More needs to be done to reduce construction dust warn industry experts

Posted: Thursday, June 23rd, 2022

In June the Health & Safety Executive (HSE) is visiting sites to educate employers and workers to the dangers of construction dust.

The month-long Dust Kills campaign aims to get workers to adjust the way they work and reduce the risk of occupational lung disease.

“Every year, construction workers are dying from diseases caused or made worse by their work,” said HSE chief inspector of construction, Sarah Jardin.

“We are urging employers and workers to take the necessary precautions to protect their long-term lung health,” she added.

Figures on the CITB website make for a sobering read – there are around 13,000 deaths each year from occupational lung disease and cancer. It’s estimated that about 40% of new cancer registrations/deaths are construction workers and approximately 500 construction workers die from silica exposure each year.

A figure that far outstrips the number of workers killed on site each year.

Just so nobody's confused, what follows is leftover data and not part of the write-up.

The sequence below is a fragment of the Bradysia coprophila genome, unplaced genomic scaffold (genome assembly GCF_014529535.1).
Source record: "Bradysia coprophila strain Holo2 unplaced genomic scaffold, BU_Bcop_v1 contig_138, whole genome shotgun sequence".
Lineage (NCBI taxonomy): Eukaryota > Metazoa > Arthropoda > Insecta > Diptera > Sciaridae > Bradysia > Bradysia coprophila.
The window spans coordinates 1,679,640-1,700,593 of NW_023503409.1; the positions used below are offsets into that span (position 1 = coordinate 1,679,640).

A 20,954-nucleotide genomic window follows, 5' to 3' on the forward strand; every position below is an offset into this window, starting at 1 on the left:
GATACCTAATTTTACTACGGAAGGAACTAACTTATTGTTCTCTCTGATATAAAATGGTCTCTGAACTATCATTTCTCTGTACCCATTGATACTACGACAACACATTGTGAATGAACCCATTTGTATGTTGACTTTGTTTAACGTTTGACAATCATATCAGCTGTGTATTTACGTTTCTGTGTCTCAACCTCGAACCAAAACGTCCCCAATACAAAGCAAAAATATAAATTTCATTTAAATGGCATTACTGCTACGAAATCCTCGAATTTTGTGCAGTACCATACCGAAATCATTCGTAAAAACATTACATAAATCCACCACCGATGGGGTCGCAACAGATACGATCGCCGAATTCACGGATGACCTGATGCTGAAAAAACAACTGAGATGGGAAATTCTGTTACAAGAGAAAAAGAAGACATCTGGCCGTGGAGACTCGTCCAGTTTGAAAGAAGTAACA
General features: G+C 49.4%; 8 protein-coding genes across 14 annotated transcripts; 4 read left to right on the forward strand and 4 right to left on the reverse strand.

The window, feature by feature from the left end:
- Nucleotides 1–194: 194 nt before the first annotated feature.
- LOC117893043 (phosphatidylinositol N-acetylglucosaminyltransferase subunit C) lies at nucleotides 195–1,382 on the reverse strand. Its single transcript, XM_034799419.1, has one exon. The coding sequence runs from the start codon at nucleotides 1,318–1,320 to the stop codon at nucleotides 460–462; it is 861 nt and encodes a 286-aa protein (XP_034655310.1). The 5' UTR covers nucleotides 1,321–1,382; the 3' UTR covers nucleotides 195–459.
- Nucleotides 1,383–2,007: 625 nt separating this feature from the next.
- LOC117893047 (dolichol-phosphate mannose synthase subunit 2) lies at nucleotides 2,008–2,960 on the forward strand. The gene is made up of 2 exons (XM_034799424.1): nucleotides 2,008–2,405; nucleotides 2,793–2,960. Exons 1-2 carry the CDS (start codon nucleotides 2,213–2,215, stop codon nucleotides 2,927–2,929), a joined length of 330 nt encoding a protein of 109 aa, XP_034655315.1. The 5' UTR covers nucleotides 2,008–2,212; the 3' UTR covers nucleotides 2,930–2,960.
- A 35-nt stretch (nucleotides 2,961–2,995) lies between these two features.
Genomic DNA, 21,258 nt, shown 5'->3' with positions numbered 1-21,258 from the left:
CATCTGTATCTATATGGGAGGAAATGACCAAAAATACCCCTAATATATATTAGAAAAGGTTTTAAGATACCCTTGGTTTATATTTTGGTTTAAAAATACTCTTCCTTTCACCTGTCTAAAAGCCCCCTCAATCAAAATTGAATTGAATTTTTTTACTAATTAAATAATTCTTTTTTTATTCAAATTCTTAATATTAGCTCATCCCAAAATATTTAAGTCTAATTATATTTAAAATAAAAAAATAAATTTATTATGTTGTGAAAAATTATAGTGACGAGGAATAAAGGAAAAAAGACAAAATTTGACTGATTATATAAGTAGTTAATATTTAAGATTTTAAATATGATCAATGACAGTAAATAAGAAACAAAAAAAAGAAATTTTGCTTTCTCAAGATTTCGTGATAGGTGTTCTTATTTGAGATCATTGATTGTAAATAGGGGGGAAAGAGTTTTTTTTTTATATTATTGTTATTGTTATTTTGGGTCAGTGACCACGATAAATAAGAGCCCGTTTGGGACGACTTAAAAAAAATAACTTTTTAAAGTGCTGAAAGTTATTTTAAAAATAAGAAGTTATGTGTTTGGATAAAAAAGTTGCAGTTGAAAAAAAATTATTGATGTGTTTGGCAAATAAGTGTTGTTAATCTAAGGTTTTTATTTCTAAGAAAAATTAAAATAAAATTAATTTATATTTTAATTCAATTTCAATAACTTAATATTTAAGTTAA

Despite the numbers, many workers fail to take respiratory health risks seriously. Speaking on The Clive Holland Show this week, Chris Tidy, product and safety specialist for MIPs, and head protection expert, UK & British Standards Institute said that many people failed to understand the impact of crystalline silica and dust.

“You still see it on sites today – people cutting things without any respiratory protection whatsoever. Although you don’t feel the effects of it initially, these are long-term diseases. Sometimes you wouldn’t feel the effects until much later in life,” he explained.

Robin Clevett, host of Fix Radio’s Carpentry Show, joined Clive to discuss the issue. Over his career, Robin has changed the way he works to reduce the impact of dust. Where possible, he does his cutting work outside, and he and his team use dust extractors and facemasks at all times.

“Making less dust is the biggest issue in construction – more than 3,500 builders die each year from cancers related to their work. That is hundreds more than die in accidents – it is a big problem.

Last week’s Painting & Decorating Show, hosted by Joel Bardall also discussed respiratory health risks involved in the trade. Listen to the full show here.

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